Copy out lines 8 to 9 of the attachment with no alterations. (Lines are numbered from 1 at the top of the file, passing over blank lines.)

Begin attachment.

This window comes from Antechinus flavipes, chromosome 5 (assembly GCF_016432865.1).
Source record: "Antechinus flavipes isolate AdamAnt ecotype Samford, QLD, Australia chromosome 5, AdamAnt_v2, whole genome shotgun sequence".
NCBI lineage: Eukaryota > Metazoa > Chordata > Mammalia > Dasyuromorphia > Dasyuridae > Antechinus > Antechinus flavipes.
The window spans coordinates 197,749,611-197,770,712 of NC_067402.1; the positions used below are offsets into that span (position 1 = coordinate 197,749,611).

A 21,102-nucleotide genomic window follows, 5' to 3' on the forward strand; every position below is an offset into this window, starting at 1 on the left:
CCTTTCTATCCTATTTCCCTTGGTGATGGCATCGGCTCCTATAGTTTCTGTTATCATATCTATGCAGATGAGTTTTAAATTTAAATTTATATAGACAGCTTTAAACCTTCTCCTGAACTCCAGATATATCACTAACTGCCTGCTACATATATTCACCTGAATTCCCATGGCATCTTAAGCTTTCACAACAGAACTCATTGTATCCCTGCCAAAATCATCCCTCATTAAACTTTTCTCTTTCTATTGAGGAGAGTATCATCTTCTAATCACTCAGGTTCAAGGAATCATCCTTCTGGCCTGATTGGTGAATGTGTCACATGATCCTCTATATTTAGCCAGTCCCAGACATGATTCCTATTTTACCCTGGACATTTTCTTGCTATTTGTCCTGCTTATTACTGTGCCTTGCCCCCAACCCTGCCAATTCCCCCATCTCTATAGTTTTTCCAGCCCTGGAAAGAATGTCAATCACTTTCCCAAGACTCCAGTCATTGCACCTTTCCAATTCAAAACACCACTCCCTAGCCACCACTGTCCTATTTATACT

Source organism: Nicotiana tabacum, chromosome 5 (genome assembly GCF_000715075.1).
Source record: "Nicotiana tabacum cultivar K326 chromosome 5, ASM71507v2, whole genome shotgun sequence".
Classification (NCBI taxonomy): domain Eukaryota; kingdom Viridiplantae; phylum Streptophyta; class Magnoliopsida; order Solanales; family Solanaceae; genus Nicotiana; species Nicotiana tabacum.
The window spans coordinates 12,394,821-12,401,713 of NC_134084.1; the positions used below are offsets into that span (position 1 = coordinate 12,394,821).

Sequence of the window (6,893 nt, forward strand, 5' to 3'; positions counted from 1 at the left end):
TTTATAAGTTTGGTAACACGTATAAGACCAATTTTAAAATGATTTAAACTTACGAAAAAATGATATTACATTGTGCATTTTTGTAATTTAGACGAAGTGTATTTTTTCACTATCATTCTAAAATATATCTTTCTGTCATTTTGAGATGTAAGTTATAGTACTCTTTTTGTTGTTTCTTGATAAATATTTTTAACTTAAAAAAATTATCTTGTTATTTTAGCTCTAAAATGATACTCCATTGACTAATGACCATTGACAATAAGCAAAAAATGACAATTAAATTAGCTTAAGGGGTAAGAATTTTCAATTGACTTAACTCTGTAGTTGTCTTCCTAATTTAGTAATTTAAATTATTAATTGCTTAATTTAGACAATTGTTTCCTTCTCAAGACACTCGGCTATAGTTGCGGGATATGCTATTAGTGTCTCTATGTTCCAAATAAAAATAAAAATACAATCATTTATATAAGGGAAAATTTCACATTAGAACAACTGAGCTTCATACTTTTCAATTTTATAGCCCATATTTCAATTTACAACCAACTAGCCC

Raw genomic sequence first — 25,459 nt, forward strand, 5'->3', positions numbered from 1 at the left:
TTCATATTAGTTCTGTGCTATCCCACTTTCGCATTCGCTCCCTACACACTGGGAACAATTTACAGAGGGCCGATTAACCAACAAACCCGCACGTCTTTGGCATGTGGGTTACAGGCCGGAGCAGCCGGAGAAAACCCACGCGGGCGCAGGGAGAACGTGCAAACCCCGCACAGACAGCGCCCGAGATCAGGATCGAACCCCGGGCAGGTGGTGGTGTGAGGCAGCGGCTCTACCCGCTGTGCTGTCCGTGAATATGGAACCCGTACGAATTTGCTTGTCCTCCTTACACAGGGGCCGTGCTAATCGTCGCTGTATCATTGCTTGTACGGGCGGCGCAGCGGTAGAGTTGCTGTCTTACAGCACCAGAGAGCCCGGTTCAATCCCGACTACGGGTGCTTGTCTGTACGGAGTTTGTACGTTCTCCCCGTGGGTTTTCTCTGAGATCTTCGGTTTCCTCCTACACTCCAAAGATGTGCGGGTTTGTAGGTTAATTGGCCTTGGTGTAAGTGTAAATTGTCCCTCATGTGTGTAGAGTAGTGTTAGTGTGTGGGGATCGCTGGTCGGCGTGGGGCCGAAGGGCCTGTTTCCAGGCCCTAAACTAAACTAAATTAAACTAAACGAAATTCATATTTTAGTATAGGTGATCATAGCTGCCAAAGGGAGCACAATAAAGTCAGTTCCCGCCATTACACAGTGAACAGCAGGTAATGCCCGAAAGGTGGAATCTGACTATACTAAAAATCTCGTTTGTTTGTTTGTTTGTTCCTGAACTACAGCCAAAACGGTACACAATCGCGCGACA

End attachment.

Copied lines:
Source record: "Nicotiana tabacum cultivar K326 chromosome 5, ASM71507v2, whole genome shotgun sequence".
Classification (NCBI taxonomy): domain Eukaryota; kingdom Viridiplantae; phylum Streptophyta; class Magnoliopsida; order Solanales; family Solanaceae; genus Nicotiana; species Nicotiana tabacum.